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From the archives: Director Mike Nichols speaks to Class of 1972

November 24, 2014
archival photo of Mike Nichols adjusting his commencement cap before the ceremonyDirector Mike Nichols prepares for the 1972 commencement ceremony. Photo courtesy of Rare Books and Special Collections.

“This is the first graduation I’ve ever attended,” director Mike Nichols began his commencement address to the University of Rochester Class of 1972. “I don’t know much about graduations except what I’ve seen in the movies.”

Nichols —  the Emmy-, Grammy-, Oscar-, and Tony Award-winning director, writer, and actor — died on Wednesday, Nov. 19 at the age of 83. At the 1972 ceremony, Nichols received an honorary doctor of letters degree. By 1972, Nichols had directed Barefoot in the Park, The Odd Couple, Who’s Afraid of Virginia Woolf, The Graduate, Catch-22, and Carnal Knowledge. Nichols went on to direct such films as Heartburn, Working Girl, Silkwood, Postcards from the Edge, The Birdcage, and Charlie Wilson’s War.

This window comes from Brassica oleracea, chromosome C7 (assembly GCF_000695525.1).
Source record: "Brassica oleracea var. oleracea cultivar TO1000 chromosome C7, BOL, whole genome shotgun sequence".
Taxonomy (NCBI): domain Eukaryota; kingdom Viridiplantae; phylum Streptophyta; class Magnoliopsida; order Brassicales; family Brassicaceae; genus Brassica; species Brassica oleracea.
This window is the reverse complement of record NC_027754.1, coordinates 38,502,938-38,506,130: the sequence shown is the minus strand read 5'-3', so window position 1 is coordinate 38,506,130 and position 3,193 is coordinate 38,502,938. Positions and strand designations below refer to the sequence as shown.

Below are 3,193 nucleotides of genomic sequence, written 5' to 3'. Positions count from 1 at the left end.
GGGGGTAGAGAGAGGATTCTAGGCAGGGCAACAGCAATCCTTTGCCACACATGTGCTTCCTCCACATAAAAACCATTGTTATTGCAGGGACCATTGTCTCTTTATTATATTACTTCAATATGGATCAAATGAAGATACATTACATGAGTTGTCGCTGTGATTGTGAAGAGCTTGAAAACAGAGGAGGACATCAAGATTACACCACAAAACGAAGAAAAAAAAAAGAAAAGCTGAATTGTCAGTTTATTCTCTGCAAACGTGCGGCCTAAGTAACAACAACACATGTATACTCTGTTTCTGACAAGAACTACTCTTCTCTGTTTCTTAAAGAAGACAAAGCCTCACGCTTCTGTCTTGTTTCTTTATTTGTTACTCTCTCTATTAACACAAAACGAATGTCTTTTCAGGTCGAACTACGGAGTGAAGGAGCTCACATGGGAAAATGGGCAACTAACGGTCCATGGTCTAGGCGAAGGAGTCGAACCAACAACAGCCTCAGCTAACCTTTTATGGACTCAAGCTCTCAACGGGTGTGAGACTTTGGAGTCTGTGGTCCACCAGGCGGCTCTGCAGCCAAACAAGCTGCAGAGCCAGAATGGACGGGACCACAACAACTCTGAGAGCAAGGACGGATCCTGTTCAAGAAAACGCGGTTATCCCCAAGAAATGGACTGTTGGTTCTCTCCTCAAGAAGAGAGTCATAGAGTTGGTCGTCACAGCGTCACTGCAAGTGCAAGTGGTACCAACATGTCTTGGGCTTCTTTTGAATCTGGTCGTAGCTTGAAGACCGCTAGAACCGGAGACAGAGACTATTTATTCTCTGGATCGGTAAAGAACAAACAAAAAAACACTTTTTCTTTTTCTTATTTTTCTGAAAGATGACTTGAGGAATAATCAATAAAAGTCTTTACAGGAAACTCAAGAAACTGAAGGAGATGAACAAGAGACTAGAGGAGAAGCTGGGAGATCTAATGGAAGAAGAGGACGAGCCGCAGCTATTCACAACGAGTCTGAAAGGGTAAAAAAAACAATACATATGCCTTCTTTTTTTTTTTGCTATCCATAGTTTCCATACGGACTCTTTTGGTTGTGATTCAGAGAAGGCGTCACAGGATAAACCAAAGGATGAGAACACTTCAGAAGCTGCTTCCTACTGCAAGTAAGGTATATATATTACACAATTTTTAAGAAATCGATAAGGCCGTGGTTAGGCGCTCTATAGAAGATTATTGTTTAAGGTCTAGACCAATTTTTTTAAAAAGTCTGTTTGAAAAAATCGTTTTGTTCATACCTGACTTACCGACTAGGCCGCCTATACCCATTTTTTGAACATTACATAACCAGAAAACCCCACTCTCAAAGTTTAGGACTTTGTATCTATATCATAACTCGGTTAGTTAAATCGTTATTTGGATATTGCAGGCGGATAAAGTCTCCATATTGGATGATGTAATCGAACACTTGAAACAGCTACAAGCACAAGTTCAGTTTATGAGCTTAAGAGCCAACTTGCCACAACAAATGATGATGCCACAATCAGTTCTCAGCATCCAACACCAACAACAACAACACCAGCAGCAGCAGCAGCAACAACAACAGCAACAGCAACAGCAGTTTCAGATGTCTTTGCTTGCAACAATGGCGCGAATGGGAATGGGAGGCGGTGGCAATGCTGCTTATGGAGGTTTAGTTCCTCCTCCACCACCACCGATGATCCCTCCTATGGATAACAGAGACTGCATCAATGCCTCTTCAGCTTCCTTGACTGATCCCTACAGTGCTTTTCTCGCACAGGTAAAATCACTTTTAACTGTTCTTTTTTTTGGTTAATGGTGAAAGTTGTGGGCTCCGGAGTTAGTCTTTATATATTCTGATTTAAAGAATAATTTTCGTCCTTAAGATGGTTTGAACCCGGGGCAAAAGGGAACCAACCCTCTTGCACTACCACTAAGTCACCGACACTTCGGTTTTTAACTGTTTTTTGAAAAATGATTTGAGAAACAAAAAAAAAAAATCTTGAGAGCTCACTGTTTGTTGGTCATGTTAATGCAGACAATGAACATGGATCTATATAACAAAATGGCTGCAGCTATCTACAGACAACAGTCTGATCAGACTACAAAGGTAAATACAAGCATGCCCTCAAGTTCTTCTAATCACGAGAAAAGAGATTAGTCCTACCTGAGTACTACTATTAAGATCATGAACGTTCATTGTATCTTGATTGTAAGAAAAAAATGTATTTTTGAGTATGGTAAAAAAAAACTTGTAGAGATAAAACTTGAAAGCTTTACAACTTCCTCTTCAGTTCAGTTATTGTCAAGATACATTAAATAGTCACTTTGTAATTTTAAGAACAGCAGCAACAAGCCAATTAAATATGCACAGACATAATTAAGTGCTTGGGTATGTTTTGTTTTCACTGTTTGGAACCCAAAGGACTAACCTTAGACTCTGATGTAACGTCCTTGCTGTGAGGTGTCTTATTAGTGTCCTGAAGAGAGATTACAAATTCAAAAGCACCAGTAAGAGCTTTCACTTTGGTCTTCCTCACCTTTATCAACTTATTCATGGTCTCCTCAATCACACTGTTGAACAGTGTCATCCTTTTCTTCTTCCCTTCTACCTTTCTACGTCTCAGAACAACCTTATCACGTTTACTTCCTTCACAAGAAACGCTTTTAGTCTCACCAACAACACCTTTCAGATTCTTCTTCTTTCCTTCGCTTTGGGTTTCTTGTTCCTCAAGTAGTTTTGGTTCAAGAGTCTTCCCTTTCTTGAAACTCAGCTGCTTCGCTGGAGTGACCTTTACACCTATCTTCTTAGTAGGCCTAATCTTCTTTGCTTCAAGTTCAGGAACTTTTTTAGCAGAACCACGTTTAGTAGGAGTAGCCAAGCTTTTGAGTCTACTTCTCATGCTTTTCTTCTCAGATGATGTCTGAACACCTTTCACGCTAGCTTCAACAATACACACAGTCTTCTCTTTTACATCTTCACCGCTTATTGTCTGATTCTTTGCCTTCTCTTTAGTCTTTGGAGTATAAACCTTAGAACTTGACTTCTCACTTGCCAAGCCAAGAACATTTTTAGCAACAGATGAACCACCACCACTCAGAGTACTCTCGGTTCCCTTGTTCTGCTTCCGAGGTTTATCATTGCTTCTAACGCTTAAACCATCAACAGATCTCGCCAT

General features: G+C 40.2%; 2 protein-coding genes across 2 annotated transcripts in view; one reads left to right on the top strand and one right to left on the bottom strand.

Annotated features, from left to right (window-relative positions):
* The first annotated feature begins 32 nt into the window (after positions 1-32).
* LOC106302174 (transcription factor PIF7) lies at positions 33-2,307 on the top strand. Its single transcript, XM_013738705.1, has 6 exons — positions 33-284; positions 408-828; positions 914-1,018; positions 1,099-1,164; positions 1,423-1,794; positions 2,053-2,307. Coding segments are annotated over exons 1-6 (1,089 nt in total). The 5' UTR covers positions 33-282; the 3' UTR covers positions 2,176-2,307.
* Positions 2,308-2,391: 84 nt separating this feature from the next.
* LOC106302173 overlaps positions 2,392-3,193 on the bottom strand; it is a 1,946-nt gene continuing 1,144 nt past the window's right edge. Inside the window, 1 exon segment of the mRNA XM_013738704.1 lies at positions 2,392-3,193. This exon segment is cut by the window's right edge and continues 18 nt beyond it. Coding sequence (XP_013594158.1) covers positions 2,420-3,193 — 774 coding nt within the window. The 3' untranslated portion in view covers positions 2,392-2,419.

LISTEN: Mike Nichols on his history with graduation ceremonies.

LISTEN: Mike Nichols on the value of NOT having an opinion.

In his speech, Nichols told the graduates, “I would counsel you against opinion. I find that world is riddled with opinion. … Somebody interviewed me once and said, ‘What do you think of Marshall McLuhan?’ and I was surprised and not displeased to discover that I had no thoughts at all. … That’s OK. There are many useful things in discarding opinion, at least part of the time, to see what happens to you. To just hang out and see what happens, and at least going by my experience, things get better.”



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Category: Society & Culture